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Climate Variables and Water Market Prices
In spite of harsh conditions created by persistent drought, populations in southwestern states are growing, placing greater burdens on the water supply. Resource managers and policy-makers face the daunting task of ensuring an adequate water supply for the states’ thirsty residents. There are different water supply options when faced with drought. One method of augmenting the water supply involves voluntary water transfers, negotiated between those who possess secure dry-year supplies and those who want to improve the dry-year reliability of their water. Policy-makers can opt to expand water supply through the use of water banks, spot markets, and dry-year options contracts.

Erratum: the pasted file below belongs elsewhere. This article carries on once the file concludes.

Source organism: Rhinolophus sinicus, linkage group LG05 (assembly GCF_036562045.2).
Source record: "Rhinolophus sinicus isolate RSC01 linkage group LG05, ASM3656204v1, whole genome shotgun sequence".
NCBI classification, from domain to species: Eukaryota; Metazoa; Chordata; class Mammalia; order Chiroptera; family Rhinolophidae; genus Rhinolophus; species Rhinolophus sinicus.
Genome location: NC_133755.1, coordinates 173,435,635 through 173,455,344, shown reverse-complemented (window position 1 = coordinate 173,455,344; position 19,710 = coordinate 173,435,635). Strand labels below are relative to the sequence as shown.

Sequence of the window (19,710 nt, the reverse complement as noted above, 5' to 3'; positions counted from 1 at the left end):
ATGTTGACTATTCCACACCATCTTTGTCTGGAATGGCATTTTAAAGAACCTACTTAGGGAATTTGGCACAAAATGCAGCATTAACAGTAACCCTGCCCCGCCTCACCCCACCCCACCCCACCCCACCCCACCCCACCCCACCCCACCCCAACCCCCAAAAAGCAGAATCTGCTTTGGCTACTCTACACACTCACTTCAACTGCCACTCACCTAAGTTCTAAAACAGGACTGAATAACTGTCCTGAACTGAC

To shed light on the economic behavior of water markets during droughts, CLIMAS researchers sought to identify the effects of drought on water prices in three major western water markets: the Colorado-Big Thompson (CBT) project market, the Arizona Type II water market, and the Central Arizona Project (CAP) market. The CBT project is one of the largest and most complex of the U.S. Bureau of Reclamation water projects, diverting water from the western to the eastern slope of the Rocky Mountains. The Arizona Type II market refers to groundwater rights in central and southern Arizona that can be used for non-irrigation purposes only and can only be transferred within a specified, geographically defined management area (referred to as an Adative Management Area). The Central Arizona Project (CAP) refers to the well-known project that distributes allocations of Colorado River water to Arizona tribes, municipalities, and industrial users. The uses of this water are varied, but unlike the CBT and Arizona Type II markets, prices are not freely negotiated.